Manuel Veth –
Under new head coach Viktor Goncharenko, CSKA Moscow are back in the title race. At leas so it appears. The Red Army club tied Zenit Saint Petersburg 0-0 on matchday 18, beat Tom Tomsk 4-0 on matchday 19, and then defeated Terek 1-0 Grozny on matchday 20.
The results mean that CSKA Moscow have leapfrogged over Zenit Saint Petersburg, and now sit in second spot in the Russian Football Premier League. Furthermore, Spartak Moscow’s 1-1 draw against city rivals Lokomotiv means that there is now just a six-point gap between CSKA and Spartak.
As the league enters its final phase, with just ten matchdays left to play, Goncharenko’s men are making a serious title challenge. It would be a remarkable comeback from a side that seemed out of sorts before the winter break.
CSKA Moscow have been resurgent since the winter break
CSKA were third in the table, three points behind Zenit, and eight points behind city rivals Spartak. The Red Army team had also crashed out of the Champions League, and lost long time head coach Leonid Slutsky, who left the club citing exhaustion—he has since joined Chelsea as a consultant.
In came Viktor Goncharenko. The young Belarusian was tasked to rebuild the side during three-month long winter break, and guide them through the closing stages of the season.
With Spartak and Zenit dominating, expectations were that CSKA would perhaps finish third. But Zenit had a terrible start to the second half of the season. A disappointing round of 32 performance against RSC Anderlecht meant that the club from Russia’s second city dropped out of the Europa League.
The poor performance in Europe must have had an impact on their domestic performance. Zenit tied CSKA in their first league game following the winter break. While this result was not the end of the world it meant that Spartak could afford a draw in what was a difficult game against Krasnodar.
Then on matchday 19, Zenit lost 1-0 to Amkar Perm. This result meant that Spartak were eight points clear, but also that CSKA were even on points in second place. This means that for CSKA the race is back on to reach a Champions League spot.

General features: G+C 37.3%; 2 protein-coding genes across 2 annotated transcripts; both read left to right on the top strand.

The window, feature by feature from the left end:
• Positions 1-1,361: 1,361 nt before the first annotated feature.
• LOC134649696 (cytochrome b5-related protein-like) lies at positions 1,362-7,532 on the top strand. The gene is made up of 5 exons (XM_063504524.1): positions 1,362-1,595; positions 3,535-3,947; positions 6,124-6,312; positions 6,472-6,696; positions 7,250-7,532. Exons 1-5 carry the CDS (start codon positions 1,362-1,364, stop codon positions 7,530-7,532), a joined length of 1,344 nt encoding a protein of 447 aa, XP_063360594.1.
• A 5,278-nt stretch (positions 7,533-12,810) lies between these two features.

Are CSKA Moscow good enough to mount a title challenge?
But is the squad good enough to dislodge Spartak Moscow from the top of the table? The Russian Football Premier League is in essence split into two seasons: a season before the winter break, and then a season after the winter break.
Spartak have dominated the first half. But the Myaso have experienced numerous disappointments since last winning the title in 2001. Coached by Massimo Carrera the club has convinced this year, but how will they respond to CSKA Moscow’s resurgence?
Meanwhile Viktor Goncharenko will relish the opportunity to return CSKA Moscow to the UEFA Champions League next season. With two wins out of three games CSKA Moscow are certainly on the right trajectory.
Spartak may just be to strong
What we need to keep in mind though is that one of the wins came against Tom Tomsk, which lost most of their first squad due to financial problems in the winter break. CSKA Moscow now face Krylia Sovetov Samara, and then have a difficult road trip to Krasnodar.
Spartak Moscow in the meantime will face Orenburg, and then Ufa. Those two matchdays will determine whether CSKA Moscow are seriously back in the title race or whether Goncharenko will have to battle it out with Zenit for the final Champions League spot.
Could Goncharenko do the impossible? Will Spartak stumble amidst the pressure of having to win the title? Will Zenit continue to struggle? All of these questions will be answered, as the title race will enter its final phase after the international break next weekend.
Currently Spartak appear too strong to be caught by CSKA. But given the abysmal first half of the season, and the depression that set in after the poor showing in the Champions League among many fans of CSKA, the current form will bring a sense of excitement.
Manuel Veth is a freelance journalist, and podcaster for WorldFootballIndex.com. He is also a holder of a Doctorate of Philosophy in History from King’s College London, and his thesis is titled: “Selling the People’s Game: Football’s transition from Communism to Capitalism in the Soviet Union and its Successor States”, which will be available in print soon. Originally from Munich, Manuel has lived in Amsterdam, Kyiv, Moscow, Tbilisi, London, and currently is located in Victoria BC, Canada. Follow Manuel on Twitter @homosovieticus.